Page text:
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tv   Stossel  FOX Business  December 17, 2016 10:00am-11:01am EST

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good evening, everybody. president-elect trump today demonstrating he is both mag unanimous and gracious in victory. mr. trump hosted a technology summit in new york with silicon valley industry leaders, all but one of whom funneled millions of dollars to hillary clinton and fellow democrats. the president-elect, however, was not only conciliatory but offered the technology leaders his assistance. >> i'm here to help you folks do well. and you're doing well right now. i'm very honored by the bounce.
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anything we can do to help this go along, we're going to be there for you. you call my people. you call me. it makes no difference. we have no formal chain of command. >> you are. the gathering of who's who, larry page, apple's tim cook, amazon's jeff bezos. while the companies are undoubtedly happy to cut corporate taxes, many of them have taken issues with his proposals for balanced aequitabe trade, they are taking issue with immigration. i'll bring that up with ed rollins, andy evans. one of those who may well be asked to join the trump administration, 55 electors on russian interference in the
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election. and, yes, 54 of those 55 electors are bitter klinger democrats holding on to their destructive dreams of subverting the will of the people denying mr. trump the office he won by bulldozing the blue wall. he gained 306 electoral votes as a result. we'll have the latest in just moments. you're not going to believe the next chapter the of this story the that's unfolding right now. trump also confirming two nominations we reported to you earlier. rick perry for the energy department and mitt romney's niece for the republican committee. the house intelligence committee has abruptly canceled a planned briefing tomorrow. it was a planned briefing about the russian cyber attacks or hacks. fox news has been told the fbi, the cia, the office of the director of national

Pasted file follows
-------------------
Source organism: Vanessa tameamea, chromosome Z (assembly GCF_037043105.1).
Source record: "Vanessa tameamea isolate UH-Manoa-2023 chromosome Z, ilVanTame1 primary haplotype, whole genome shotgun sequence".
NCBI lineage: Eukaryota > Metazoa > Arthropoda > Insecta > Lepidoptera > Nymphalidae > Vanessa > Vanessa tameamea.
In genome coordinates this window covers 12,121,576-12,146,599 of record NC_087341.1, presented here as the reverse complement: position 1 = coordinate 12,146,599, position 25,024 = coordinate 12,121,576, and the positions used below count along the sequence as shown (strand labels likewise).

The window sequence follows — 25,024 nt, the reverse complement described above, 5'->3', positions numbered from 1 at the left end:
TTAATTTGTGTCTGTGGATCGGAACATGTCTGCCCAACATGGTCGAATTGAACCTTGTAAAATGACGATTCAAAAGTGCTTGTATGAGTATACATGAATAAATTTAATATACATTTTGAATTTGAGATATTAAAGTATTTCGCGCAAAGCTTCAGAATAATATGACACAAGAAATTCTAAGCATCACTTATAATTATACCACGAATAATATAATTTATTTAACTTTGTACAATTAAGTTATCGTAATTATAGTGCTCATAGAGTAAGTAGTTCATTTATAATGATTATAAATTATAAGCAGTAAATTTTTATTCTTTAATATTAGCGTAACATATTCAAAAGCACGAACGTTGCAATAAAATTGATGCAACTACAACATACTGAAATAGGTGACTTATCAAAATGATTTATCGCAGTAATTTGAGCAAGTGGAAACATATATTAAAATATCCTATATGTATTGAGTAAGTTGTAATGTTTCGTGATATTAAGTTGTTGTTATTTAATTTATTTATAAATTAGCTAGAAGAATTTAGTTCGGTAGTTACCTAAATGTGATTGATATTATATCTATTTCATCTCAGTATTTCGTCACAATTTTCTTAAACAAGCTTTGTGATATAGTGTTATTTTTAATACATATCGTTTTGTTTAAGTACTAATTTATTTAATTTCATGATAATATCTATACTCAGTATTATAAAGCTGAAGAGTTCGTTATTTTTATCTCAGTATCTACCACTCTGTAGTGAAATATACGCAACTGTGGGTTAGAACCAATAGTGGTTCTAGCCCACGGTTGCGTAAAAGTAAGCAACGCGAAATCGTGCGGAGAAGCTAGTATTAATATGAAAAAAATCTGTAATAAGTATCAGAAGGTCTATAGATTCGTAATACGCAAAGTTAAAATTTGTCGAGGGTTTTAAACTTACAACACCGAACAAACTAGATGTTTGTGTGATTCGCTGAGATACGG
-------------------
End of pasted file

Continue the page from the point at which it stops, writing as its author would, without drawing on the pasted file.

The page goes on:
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intelligence, and the nsa have all refused to provide briefers. a highly unusual move given this is the most senior committee with jurisdiction over intelligence. and at issue we're told the conflicting reports from u.s. intelligence agencies over contested allegations that russia in some manner, in some fashion allegedly attempted to influence to an unknown degree, the outcome of last month's presidential election perhaps in favor of one candidate or another. as we reported to you here last night, there is great ambiguity and considerable conflict in these claims. the office of the director of national intelligence is not supporting, neuer is it endorsing, neuer is it agreeing with the leaked assessment that moscow meddled in the election in a bid to help donald trump. it offs no reason, no sign, no
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evidence whatsoever of meddling. no suggestion of a specific alteration in any way of the outcome. in fact, what the disappointed daffodils of the left brought up is if you will, no weapons, no motivation, no evidence. but they do have a suspect born of their own severely grotesque imaginings. the true crime they lament of course is their candidate is and their party beaten badly by donald trump at every level of the electorate. losing, losing, losing. the true crime that explodes their minds that they lost not clinton's race but end the obama. donald trump crushed hillary clinton in the election and destroyed the left. trump led the entire republican party and the wave election and